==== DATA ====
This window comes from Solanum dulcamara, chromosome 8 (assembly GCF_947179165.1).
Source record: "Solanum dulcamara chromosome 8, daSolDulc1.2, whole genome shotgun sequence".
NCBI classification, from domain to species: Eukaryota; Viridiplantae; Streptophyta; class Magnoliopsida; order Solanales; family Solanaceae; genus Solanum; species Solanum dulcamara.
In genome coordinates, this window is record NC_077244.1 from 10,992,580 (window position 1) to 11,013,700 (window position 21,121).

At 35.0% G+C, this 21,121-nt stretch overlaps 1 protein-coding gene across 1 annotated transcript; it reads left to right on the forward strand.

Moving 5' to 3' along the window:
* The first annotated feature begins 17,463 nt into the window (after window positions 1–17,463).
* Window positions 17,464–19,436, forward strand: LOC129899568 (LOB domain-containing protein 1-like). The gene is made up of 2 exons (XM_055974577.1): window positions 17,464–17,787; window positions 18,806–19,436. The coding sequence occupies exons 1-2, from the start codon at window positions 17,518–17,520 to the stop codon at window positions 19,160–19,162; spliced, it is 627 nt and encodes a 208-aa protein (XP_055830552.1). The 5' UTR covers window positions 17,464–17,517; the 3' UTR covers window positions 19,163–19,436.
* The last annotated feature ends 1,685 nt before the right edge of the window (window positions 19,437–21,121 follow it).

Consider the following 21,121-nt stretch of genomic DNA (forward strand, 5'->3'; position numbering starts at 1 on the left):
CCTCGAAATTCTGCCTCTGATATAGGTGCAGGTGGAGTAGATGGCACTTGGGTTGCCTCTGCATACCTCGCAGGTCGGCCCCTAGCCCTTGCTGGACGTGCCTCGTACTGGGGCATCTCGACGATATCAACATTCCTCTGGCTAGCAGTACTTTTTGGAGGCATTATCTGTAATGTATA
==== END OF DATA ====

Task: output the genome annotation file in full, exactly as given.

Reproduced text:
This window comes from Solanum dulcamara, chromosome 8 (assembly GCF_947179165.1).
Source record: "Solanum dulcamara chromosome 8, daSolDulc1.2, whole genome shotgun sequence".
NCBI classification, from domain to species: Eukaryota; Viridiplantae; Streptophyta; class Magnoliopsida; order Solanales; family Solanaceae; genus Solanum; species Solanum dulcamara.
In genome coordinates, this window is record NC_077244.1 from 10,992,580 (window position 1) to 11,013,700 (window position 21,121).

At 35.0% G+C, this 21,121-nt stretch overlaps 1 protein-coding gene across 1 annotated transcript; it reads left to right on the forward strand.

Moving 5' to 3' along the window:
* The first annotated feature begins 17,463 nt into the window (after window positions 1–17,463).
* Window positions 17,464–19,436, forward strand: LOC129899568 (LOB domain-containing protein 1-like). The gene is made up of 2 exons (XM_055974577.1): window positions 17,464–17,787; window positions 18,806–19,436. The coding sequence occupies exons 1-2, from the start codon at window positions 17,518–17,520 to the stop codon at window positions 19,160–19,162; spliced, it is 627 nt and encodes a 208-aa protein (XP_055830552.1). The 5' UTR covers window positions 17,464–17,517; the 3' UTR covers window positions 19,163–19,436.
* The last annotated feature ends 1,685 nt before the right edge of the window (window positions 19,437–21,121 follow it).

Consider the following 21,121-nt stretch of genomic DNA (forward strand, 5'->3'; position numbering starts at 1 on the left):
CCTCGAAATTCTGCCTCTGATATAGGTGCAGGTGGAGTAGATGGCACTTGGGTTGCCTCTGCATACCTCGCAGGTCGGCCCCTAGCCCTTGCTGGACGTGCCTCGTACTGGGGCATCTCGACGATATCAACATTCCTCTGGCTAGCAGTACTTTTTGGAGGCATTATCTGTAATGTATA